If sheer numbers have any say in the matter, then Los Angeles’ main airport is a giant amongst giants. By the end of 2005 (per LAWA’s Dec 2005 TCOM Report), it had seen some 61 million passengers pass through its various terminals, dealt with 2.1 million tons of cargo, and had seen better than 650,000 total aircraft movements! Those are impressive figures by any measure, and are worthy of the largest US gateway to the Pacific Rim.
We’re talking, of course, about KLAX, the world’s fifth - and the US’s third - busiest airport. Given its stature in the realm of commercial aviation, it’s only natural that it has been the center of many a scenery developer’s creative attention. Joining the ranks is Cloud 9, probably best known for their previously released F-104 Starfighter aircraft add-on.
Installation and Documentation
As with most add-ons these days, the installer for KLAX is available for download directly from the Cloud 9 website. It is the updated v1.01, including all the necessary improvements and modifications that were made after the package’s initial release. Following the prompts will reward you with a standard, pain-free installation process.
The included documentation is thorough, and deserves a look-over. It goes into good detail as to the airport's long history, what makes the scenery tick, tweaking it for maximum performance, etc. If you happen to be using Cloud 9 add-on AI aircraft, you definitely will want to read the manual, as it has special information for those that fall under that catagory. Other goodies include approach plates and a detailed airport map.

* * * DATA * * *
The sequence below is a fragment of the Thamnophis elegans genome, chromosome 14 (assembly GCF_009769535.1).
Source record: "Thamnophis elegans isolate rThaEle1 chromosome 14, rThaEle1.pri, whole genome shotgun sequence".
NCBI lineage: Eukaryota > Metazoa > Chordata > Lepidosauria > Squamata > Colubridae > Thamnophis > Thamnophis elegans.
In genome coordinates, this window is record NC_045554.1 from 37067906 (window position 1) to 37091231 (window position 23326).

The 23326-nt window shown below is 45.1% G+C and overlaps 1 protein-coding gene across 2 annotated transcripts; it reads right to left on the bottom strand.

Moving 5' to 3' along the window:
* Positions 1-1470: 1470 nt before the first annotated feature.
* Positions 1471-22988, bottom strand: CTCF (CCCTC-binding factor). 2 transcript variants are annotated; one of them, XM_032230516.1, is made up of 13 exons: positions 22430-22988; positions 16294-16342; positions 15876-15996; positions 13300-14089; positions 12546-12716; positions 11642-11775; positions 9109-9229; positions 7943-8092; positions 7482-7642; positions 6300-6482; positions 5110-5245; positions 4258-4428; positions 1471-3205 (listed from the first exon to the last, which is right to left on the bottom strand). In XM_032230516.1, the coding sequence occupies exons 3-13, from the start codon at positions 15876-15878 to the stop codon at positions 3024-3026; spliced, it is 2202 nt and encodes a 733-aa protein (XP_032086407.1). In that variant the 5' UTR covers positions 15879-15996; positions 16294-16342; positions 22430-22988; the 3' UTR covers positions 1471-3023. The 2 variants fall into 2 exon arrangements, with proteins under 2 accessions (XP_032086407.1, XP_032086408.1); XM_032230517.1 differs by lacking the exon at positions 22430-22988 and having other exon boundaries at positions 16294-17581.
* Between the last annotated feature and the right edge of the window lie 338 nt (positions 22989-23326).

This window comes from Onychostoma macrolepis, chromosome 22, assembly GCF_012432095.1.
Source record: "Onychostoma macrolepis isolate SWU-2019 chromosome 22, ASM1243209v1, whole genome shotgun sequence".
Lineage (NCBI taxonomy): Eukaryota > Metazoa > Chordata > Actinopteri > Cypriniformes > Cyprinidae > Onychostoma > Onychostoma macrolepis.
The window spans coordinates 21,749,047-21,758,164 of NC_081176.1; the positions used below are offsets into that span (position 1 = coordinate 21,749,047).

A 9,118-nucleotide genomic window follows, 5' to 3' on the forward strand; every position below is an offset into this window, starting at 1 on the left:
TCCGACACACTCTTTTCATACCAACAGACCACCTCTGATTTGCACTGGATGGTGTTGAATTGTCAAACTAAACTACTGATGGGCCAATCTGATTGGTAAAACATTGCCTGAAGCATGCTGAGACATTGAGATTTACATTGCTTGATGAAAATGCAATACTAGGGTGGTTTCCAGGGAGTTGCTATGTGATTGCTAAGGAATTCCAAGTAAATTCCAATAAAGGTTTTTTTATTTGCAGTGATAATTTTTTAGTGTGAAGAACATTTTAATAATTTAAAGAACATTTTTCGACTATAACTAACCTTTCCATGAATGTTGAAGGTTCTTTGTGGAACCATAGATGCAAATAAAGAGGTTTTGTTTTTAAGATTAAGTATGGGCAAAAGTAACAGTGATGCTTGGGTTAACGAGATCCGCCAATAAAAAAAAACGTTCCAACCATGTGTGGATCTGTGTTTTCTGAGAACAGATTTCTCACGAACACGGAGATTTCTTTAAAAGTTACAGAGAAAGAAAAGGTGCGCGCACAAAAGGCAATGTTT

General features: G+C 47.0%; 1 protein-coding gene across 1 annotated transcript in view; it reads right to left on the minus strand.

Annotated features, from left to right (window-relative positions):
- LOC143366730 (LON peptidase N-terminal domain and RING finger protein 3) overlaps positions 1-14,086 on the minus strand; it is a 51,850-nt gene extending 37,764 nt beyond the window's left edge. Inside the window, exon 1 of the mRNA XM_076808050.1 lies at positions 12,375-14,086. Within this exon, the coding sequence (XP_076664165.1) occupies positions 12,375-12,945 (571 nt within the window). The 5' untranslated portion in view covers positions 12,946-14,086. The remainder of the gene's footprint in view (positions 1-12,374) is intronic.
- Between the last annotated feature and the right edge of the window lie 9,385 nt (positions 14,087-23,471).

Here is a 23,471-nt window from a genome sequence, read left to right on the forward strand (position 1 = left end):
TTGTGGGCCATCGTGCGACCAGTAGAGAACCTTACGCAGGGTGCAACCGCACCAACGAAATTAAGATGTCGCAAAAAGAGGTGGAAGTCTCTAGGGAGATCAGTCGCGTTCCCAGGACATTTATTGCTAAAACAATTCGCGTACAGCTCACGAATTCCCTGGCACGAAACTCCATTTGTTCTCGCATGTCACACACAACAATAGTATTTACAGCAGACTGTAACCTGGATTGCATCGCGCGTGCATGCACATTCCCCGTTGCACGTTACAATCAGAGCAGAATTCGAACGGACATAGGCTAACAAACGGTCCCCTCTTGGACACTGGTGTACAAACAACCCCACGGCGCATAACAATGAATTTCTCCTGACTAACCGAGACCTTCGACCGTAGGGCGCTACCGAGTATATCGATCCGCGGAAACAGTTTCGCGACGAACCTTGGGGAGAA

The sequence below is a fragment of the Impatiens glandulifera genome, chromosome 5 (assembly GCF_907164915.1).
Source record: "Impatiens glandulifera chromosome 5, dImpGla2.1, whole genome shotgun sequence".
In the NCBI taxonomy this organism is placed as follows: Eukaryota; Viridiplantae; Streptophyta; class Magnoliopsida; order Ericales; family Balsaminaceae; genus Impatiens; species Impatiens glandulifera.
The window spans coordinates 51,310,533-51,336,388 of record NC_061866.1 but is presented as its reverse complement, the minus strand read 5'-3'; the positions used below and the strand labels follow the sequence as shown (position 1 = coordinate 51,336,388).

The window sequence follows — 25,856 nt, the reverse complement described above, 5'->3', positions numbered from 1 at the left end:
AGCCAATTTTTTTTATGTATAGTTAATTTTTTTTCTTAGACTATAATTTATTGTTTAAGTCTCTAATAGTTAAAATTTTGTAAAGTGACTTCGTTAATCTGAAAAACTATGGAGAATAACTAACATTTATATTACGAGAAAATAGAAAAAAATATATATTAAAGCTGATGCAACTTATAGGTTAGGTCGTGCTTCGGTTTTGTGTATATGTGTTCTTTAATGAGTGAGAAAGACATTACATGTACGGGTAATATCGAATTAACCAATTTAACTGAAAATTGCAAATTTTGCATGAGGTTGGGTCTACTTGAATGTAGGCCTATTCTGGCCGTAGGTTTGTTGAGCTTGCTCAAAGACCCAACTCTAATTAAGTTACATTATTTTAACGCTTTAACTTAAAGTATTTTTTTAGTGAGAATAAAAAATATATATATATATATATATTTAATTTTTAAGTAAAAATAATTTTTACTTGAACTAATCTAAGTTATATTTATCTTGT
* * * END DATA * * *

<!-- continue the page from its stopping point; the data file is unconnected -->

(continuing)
Given the worldly status of what they took on, my expectations were a bit higher when I started loading up MSFS for the first time with Cloud 9’s product up and running in the scenery library. Let’s face it; KLAX is no small fry in terms of airports, with one aviation-related site showing an average daily count of 1,794 aircraft operations per day. That works out to one every minute and fifteen seconds in a twenty-four hour period! But enough about numbers.
I give Microsoft kudos in the fact that KLAX is one of the better default airport sceneries in FS2004, but it takes something like Cloud 9’s rendition to do it justice. A couple of comparison before-n-after shots should start things off quite nicely.
The main terminals take centerstage, and the efforts are immediately apparent. All structures, including their gate layouts, now mimic their real world counterparts, and the details really leapt out at me. Roadways, parking lots, signage, and ground equipment are thrown in with loving care, filling in much of the void that the default version seems to have a plethora of. Closer up, the smaller details are readily apparent and recognizable. Slewing about with a grin on my face, I dredged up what few recent memories I have of the airport and, with the backup of readily available photo material, was more than impressed.